Monday, July 6, 2020

Tressie McMillan Cottom "Lower Ed": Book Review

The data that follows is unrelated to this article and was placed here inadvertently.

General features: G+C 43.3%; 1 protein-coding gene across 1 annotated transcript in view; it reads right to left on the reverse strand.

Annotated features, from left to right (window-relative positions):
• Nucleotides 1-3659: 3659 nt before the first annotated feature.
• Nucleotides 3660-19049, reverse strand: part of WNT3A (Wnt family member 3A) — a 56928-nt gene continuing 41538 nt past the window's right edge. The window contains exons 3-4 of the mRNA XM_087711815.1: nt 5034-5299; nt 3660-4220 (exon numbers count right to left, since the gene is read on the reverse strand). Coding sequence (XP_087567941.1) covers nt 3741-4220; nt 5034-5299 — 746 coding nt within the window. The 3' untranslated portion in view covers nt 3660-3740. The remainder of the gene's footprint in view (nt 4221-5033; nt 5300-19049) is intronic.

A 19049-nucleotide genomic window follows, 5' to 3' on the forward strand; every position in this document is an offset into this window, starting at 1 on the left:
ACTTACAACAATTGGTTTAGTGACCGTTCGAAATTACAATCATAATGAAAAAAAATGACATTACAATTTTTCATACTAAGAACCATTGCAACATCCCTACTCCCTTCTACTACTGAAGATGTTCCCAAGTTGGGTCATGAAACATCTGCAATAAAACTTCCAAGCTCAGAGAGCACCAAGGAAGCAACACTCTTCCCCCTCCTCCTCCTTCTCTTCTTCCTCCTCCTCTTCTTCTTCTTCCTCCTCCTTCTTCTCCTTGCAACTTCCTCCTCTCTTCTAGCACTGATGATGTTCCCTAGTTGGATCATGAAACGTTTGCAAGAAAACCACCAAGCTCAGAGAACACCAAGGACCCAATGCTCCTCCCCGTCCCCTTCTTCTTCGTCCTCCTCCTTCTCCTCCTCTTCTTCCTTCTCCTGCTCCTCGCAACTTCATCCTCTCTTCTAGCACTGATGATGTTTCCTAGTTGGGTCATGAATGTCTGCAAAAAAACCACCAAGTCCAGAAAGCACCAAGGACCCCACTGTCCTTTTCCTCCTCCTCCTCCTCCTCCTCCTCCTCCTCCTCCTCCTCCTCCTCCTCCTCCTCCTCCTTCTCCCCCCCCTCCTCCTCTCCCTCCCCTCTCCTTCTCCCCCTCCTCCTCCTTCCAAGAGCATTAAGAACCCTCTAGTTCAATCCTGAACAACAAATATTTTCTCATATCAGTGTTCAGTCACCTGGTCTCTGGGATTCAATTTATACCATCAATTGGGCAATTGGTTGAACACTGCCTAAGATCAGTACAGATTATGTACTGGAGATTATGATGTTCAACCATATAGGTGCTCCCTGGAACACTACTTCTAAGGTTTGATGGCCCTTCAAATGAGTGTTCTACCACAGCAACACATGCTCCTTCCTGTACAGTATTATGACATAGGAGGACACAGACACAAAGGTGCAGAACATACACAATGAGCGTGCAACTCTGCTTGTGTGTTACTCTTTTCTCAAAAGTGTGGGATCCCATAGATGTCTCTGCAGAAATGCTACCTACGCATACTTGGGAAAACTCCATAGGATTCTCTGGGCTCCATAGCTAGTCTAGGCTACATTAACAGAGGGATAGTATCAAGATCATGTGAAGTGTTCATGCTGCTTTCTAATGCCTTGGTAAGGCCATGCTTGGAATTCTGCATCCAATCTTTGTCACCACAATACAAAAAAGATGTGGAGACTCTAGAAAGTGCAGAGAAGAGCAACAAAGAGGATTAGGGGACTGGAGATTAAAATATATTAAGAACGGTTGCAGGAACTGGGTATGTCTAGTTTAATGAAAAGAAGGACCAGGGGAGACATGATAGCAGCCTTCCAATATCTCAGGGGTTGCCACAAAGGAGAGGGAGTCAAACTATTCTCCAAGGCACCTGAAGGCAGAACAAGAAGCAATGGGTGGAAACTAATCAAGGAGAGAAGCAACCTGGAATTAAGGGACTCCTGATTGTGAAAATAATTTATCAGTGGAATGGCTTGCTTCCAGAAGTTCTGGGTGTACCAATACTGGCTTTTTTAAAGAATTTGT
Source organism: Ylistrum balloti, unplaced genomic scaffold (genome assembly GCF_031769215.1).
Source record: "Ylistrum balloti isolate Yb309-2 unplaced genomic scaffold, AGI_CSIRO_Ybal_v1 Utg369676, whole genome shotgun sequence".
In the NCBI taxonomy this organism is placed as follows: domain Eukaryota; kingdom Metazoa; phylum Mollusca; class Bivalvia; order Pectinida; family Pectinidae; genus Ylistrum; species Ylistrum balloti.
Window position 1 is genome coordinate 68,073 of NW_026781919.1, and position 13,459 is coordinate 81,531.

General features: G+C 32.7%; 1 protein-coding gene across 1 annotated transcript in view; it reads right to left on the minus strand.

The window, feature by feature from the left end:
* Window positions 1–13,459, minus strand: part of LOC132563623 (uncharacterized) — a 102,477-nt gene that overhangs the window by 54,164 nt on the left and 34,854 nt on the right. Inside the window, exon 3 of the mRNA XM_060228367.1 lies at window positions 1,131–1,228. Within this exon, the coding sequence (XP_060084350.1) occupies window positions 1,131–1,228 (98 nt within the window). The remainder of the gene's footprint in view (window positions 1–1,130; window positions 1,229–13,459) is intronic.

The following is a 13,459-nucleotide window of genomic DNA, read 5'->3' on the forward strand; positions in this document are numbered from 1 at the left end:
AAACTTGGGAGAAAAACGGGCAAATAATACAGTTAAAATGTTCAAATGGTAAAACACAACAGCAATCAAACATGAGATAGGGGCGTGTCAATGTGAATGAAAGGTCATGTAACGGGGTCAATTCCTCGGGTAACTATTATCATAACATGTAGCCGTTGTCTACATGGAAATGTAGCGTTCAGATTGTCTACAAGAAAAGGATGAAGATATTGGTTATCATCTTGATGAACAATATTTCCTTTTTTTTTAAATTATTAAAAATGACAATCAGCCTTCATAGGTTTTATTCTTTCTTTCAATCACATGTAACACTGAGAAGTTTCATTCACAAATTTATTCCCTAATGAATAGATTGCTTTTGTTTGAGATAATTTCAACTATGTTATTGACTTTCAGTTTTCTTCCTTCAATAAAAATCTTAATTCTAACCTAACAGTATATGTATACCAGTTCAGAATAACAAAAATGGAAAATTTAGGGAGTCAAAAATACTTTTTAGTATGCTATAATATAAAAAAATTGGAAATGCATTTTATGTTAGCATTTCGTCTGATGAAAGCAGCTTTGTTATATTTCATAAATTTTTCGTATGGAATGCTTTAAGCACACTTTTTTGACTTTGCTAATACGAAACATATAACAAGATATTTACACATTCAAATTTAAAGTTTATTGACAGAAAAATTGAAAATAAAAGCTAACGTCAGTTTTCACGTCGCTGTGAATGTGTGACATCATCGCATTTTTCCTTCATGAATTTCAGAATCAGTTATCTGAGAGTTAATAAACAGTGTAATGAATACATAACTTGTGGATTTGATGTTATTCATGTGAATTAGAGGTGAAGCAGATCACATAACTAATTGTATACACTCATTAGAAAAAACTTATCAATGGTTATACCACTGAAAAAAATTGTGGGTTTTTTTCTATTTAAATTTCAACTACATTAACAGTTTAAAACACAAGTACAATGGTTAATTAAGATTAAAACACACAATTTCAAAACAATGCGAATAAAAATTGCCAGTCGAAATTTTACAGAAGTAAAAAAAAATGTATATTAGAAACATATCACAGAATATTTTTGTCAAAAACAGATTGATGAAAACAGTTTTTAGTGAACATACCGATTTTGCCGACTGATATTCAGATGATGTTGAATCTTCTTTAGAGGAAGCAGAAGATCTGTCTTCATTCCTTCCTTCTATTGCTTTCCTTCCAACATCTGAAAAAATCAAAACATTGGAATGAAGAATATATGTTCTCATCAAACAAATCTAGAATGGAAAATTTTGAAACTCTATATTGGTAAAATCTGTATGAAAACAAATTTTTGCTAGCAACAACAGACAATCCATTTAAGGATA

Having worked at two for-profits, then attaining her sociology doctorate writing on this cohort, Tressie McMillan Cottom carries the "credentials" needed for her examination of a sector comprising over 10% of recent college students. Expanding her dissertation, it is the first in-depth study beyond academia that I am aware of, that covers more than default rates on loans, corporate models, stockholders, or legal ramifications. (She addresses these). Dr. Cottom interviews over a hundred people within this market-funded industry. "These shareholder for-profit colleges are the institutions whose tuition rates appear to be pegged to maximum student loan limits, arguably to extract as much profit from students who can borrow the most because they have the least amount of assets and the fewest college choices." This is a factor that might be attributed to non-profit private colleges too, or nearly so, given perpetual tuition increases. Still, one aspect that Cottom elides is the actual cost of educating a student at a for-profit vs. a traditional institution. For-profits claim that state institutions receive taxes, private ones enjoy endowments, and both elicit alumni donations, unlike their own sector. 18% of their budgets go to "instruction" and 23% for recruitment. "The risk for changing jobs and moving up the professional ladder has shifted to individual workers across race, class, and gender. That risk makes credentials valuable only insofar as those credentials are easy to start, easy to fit into complex lives, and easy to pay for. For-profit colleges nail that trifecta for millions of people who are similarly vulnerable in this new economy of risk shift." She seems spot-on here, but professors merited more. "Visiting faculty" frequently work at for-profits and traditional institutions, at multiple locations. What's the impact? Cottom labels this product as "risky credentials." She overlooks results: how do employers, or graduate schools beyond the for-profit's own, regard such degrees? Are they respected? "Fundamentally, institutions that can turn inequality into profit even when we, citizens and persons, would agree that it is immoral for them to do so provide a far more interesting and powerful account than the impact of any single actor. This, I conclude, is the case with the troubling rise of Lower Ed." These ethics invite debate. Assuming nobody is rejected who can come up with a way to pay, and as tuition is linked to the maximum (usually as not grants but lucrative loans, boosting any provider's prospectus) amount the government (i.e. taxpayer) funds, is this immoral? Trade school lobbyists counter they serve marginalized millions.         The pressure to finance a certificate or degree means that already strapped and overwhelmed students comprise and invest in themselves within a compliant demographic. One they want to rise above. Students may add to their woes by taking on fees that may add up to as much as an elite school but which put them at a "cumulative disadvantage." Debt hobbles millions. “We are not an admissions office. We are a sales force.” As this testimony from an enrollment division's supervisor attests, potential and present students are customers. Their intellectual potential is almost never mentioned. As to increasingly all-online education; it can't be that more expensive to instruct a large class by remote media. If so, why not explore profit gain? What advantages vs. disadvantages result? Are all degrees equivalent in merit? Do any for-profits improve this model? Are quality control and rigor enforced?    "Cost savings were reserved for investors, never for students, as shareholder for-profit colleges kept tuition rates sufficiently high to extract maximum federal student aid dollars." Here’s the crux. Government financial aid wasn’t set up to benefit stockholders rather than needy folks.       "In the case of the new economy, the labor market ethos is clear: more, better, faster workers produced cheaply at little to no expense for companies and speculators. As the public, we once chose to let shareholder for-profit colleges promise to do just that. The evidence is in on that promise. For-profit colleges do not have employment or wage returns that justify their cost to either students or our public system of financial aid." Few voters realize how this sector took advantage, being a business and not a charity, true, of this production line. Ongoing enrollment and rapid matriculation generate metrics. If this clientele is not catered to by traditional schools, Cottom argues, for-profits will proliferate. Lower Ed appeared while the previous administration sought tougher oversight; said sector fought back in lobbying, and in soliciting students to overwhelm legislators with testimonials. Promotion of job placement rates and levels of income for graduates were examined. A year after her book was written, enforcement ebbed. But this past decade, growth dipped in this sector as traditional institutions diversify. One reliable market pursued is the military, for the financial aid students here receive is not counted under the limit (90%?) that the government caps as a total amount. A loophole used to advantage by many for-profits.      "He could count on easy access to financial aid refunds and an online class structure with an underground economy of coursework that could be bought or borrowed." This aside from a student who "works the system" deserved emphasis. Standardized curricula and textbook-generated exams create "learning opportunities" which savvy students exploit. This aspect is not likely scrutinized by overseers; it's easier to keep lessons basic, for hiring. Faculty can be placed quickly and courses roll out efficiently—mass production at work.      "One of the for-profit colleges’ great disruptions is to the role of faculty, who are rarely expected to be active researchers. Research in for-profit colleges is more likely to fall under ‘marketing’ as opposed to 'academics.”' Few institutions provide physical libraries or labs. Faculty may lack access to paywalled databases. Duties and teaching loads tend to exceed courseloads at traditional universities for "hired at-will" faculty. This sector favors professors who are also active in their fields and therefore non-tenured. Is this hiring a negative or a positive preference?         "How can a college that is honor-bound to extract excess tuition remediate the interlocking, systemic, entrenched, and inheritable conditions of poverty, near-poverty, and inequality?" Excellent question. For-profits may re-brand as education providers or corporate contractors. But moral debate continues. Defenders assert that those left out of traditional education need a leg up. Critics wonder why this assistance comes at a hefty price tag, and who foots this bill.      "Time has become the commodity being traded for institutional prestige." After all, this ambitious audience responds to data-driven recruiters. A schoolteacher takes on debt that can reach hundreds of thousands for an online advanced degree. This risk of expense is trumped by the accelerated, incessant open enrollment, and the chance that such degrees will meet with the acceptance rates equivalent to selective schools. That student's gamble is why for-profits extend their offer to invite customers to the degree-gaming table. (Amazon US 9/20/17 in slightly different form--sorry about the paragraphing or lack of above in transition to this blog)